Have you ever heard of “The London Plan?” How about Delhi’s “Development Authority Master Plan,” or Mexico City’s “General Development Plan?”
From London to Lagos, Bogota to São Paulo, major cities across the world have created long-term “comprehensive plans” to guide their growth and development. There’s a reason why most large cities – including those in the United States – have plans like these: they balance community needs for housing, healthcare, employment, transportation, infrastructure, and more to ensure every neighborhood can grow and thrive equitably. Comprehensive plans recognize that all urban policy, budget, and land use decisions are inherently interrelated and therefore need a shared vision to guide them. Yet, despite being the most populous city in the country, New York City is noticeably lacking a plan like this.
New York City has attempted citywide comprehensive plans a few times before, as early as the 1960s and as recently as 2020, but none have made it through to implementation. That’s why my administration has decided to take matters into our own hands and launch our very own comprehensive planning effort for the great borough of Brooklyn.
Home to 2.65 million people, Brooklyn is New York City’s largest borough. In fact, if it were its own city, Brooklyn would be the fourth most populous in the entire country – and we’re only continuing to grow. Between 2010 and 2020, Brooklyn saw the largest population growth of all five boroughs. But just because we’re growing, doesn’t mean we’re growing equitably. Amid this housing crisis, we can and must do more to make sure Brooklyn is a place where every person can build and keep a life, career, or family. Comprehensive planning is how we do that – but we need your input.
The key to comprehensive planning is to have a clear objective, and our focus is set squarely on the intersection of housing and public health. Our homes and the neighborhoods in which they reside directly influence our health outcomes. Everything from asthma to diabetes, maternal mortality, and mental health can depend on where we live and the resources we have access to. And because of decades of racist city planning and a long legacy of segregation, our Black and Brown communities and communities of color are clustered in the areas with the poorest housing conditions, the least access to resources, and the worst health outcomes.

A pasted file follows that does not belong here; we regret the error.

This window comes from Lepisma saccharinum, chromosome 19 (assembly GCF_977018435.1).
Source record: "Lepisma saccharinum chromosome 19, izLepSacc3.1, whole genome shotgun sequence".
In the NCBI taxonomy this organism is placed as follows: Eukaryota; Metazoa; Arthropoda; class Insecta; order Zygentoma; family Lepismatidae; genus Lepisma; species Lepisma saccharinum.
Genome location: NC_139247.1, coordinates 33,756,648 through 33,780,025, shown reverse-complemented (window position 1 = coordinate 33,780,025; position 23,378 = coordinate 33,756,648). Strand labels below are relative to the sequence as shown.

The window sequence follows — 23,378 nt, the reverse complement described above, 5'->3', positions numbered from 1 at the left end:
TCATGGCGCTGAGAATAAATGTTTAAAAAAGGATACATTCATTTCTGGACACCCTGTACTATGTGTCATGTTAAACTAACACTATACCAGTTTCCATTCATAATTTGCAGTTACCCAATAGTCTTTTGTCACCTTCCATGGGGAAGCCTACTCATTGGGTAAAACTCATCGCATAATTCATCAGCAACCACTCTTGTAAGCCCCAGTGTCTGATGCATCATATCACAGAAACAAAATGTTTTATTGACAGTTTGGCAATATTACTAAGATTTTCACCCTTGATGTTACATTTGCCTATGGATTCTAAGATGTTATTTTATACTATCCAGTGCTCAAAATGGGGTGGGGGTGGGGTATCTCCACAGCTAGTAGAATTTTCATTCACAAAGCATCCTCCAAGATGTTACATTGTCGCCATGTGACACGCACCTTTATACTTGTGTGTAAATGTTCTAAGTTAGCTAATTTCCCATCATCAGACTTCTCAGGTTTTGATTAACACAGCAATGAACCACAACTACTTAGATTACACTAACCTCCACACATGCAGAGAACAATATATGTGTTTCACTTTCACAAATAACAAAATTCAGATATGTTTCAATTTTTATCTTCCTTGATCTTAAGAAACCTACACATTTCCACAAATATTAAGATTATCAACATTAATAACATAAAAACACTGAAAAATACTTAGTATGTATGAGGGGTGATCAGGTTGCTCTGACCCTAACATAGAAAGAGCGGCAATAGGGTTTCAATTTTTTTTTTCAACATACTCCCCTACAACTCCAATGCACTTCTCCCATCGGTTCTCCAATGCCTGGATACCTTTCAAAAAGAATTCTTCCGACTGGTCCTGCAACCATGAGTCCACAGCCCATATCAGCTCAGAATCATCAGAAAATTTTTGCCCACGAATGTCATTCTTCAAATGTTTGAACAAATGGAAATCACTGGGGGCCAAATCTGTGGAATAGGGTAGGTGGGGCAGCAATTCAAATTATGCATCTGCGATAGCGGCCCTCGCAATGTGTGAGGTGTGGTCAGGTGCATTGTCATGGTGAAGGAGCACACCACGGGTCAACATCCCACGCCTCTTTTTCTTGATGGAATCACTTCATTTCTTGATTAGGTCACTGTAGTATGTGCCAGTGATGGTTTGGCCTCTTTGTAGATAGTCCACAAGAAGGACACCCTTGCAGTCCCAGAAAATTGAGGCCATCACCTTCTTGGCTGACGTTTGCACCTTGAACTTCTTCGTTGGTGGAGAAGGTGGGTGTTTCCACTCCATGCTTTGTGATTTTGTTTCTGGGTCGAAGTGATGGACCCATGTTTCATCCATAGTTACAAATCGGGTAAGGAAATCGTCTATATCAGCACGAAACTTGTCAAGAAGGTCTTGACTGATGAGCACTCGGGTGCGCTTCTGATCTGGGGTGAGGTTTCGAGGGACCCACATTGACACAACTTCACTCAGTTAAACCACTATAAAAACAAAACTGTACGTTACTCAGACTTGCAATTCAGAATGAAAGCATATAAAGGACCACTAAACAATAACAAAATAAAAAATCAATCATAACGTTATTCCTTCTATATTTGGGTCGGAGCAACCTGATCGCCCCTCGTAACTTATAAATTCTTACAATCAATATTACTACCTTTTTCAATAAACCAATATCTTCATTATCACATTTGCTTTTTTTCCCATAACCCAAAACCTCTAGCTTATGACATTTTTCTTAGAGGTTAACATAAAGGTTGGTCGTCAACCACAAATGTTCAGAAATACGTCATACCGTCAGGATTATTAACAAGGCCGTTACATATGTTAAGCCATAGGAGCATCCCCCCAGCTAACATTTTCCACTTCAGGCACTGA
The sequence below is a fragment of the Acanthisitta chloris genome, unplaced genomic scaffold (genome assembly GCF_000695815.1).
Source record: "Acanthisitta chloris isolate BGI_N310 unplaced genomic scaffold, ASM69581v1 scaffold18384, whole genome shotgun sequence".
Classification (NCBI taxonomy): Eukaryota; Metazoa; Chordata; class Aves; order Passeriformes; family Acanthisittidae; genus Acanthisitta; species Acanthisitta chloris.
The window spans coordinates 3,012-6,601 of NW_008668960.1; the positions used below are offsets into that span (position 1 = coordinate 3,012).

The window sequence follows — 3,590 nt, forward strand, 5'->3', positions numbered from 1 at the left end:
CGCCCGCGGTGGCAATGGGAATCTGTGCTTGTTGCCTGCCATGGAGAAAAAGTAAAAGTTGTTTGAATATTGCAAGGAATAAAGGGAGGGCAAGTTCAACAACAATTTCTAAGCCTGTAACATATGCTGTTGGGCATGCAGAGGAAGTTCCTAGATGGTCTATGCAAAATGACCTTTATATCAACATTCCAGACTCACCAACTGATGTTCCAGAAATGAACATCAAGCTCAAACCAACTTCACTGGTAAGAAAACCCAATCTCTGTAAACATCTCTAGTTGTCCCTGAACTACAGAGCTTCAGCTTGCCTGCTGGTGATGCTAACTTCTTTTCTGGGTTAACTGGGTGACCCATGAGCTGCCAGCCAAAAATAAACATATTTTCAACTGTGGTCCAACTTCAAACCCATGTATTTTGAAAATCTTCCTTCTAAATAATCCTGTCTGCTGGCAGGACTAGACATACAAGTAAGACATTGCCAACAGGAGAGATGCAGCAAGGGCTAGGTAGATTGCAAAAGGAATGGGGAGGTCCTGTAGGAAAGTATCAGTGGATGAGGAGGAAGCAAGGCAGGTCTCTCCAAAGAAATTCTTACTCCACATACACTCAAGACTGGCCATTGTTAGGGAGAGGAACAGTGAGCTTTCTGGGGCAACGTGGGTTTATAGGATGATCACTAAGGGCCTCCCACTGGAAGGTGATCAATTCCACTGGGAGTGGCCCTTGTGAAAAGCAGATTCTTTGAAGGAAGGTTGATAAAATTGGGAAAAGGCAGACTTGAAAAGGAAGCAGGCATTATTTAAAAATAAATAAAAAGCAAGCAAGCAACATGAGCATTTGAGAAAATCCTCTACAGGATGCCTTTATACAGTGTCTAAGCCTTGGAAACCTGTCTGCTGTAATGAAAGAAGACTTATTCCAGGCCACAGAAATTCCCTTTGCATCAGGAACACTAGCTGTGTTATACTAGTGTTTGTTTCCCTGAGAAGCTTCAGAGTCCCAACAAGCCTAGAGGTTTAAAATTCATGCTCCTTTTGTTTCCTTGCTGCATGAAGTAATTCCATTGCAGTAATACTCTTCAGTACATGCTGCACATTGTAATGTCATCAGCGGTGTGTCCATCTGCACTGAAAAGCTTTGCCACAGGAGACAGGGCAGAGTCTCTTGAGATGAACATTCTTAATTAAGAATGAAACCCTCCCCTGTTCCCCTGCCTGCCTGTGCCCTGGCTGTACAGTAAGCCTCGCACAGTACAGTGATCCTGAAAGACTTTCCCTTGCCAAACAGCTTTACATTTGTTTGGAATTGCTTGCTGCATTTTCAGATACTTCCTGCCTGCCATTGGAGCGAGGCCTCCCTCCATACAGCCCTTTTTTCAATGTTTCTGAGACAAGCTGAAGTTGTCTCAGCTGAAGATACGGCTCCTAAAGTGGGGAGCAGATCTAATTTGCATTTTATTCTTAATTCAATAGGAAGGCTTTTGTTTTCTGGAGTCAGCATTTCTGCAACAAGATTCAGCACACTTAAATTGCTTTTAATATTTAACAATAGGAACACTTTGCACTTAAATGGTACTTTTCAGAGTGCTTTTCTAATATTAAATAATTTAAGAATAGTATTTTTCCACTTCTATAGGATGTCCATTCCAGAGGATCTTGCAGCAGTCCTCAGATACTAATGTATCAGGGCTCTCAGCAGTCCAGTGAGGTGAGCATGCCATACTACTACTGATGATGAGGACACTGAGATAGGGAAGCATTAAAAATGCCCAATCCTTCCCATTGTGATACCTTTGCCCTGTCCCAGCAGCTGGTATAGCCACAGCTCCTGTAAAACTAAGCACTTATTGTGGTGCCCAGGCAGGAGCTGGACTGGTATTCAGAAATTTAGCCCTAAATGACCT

It’s no coincidence that 90 percent of childhood lead poisoning cases involve children of color. Our comprehensive plan aims to address this injustice, guiding future development to prioritize health, well-being, and a sense of community as we build more affordable and accessible housing across our borough.
So, where do we begin? Before we can put together any land use recommendations, we need a clear understanding of the current conditions and needs that exist across Brooklyn. Just weeks ago, we released our “Planning for Public Health in Brooklyn Existing Conditions Report” containing extensive data and research into the state of Brooklyn today.
The report tells the story of our borough through demographics, health, economic and job trends, land use and built form, housing, transportation and utilities, environmental factors, and neighborhood conditions.
Missing from the picture, however, is your input. In order to make sure our understanding of Brooklyn’s diverse neighborhoods is as comprehensive as possible, we need the people who live, work, and frequent these areas to chime in. We want to know what you think is missing or misunderstood, what your lived experiences have been, and anything else that’s on your mind as you read through our existing conditions report. For any comprehensive plan to work, the challenges, needs, and desires of our neighbors have to be front and center.
Lucky for us, Brooklyn is home to an extremely engaged population who care deeply about their communities and our borough as a whole. Last week, we had the chance to see this firsthand as more than 60 Brooklynites joined us in person at Borough Hall to provide feedback on our existing conditions report and help us advance the conversation on building for public health.
If you weren’t able to make it, don’t worry because you have until Jan. 31 to provide your feedback. Just head here to get started.
Antonio Reynoso is Brooklyn’s 20th Borough President, previously serving as a councilmember representing the 34th District, including environmental justice communities in Bushwick and Williamsburg in Brooklyn and Ridgewood in Queens. This is the second in a series of monthly columns from the Brooklyn Borough President.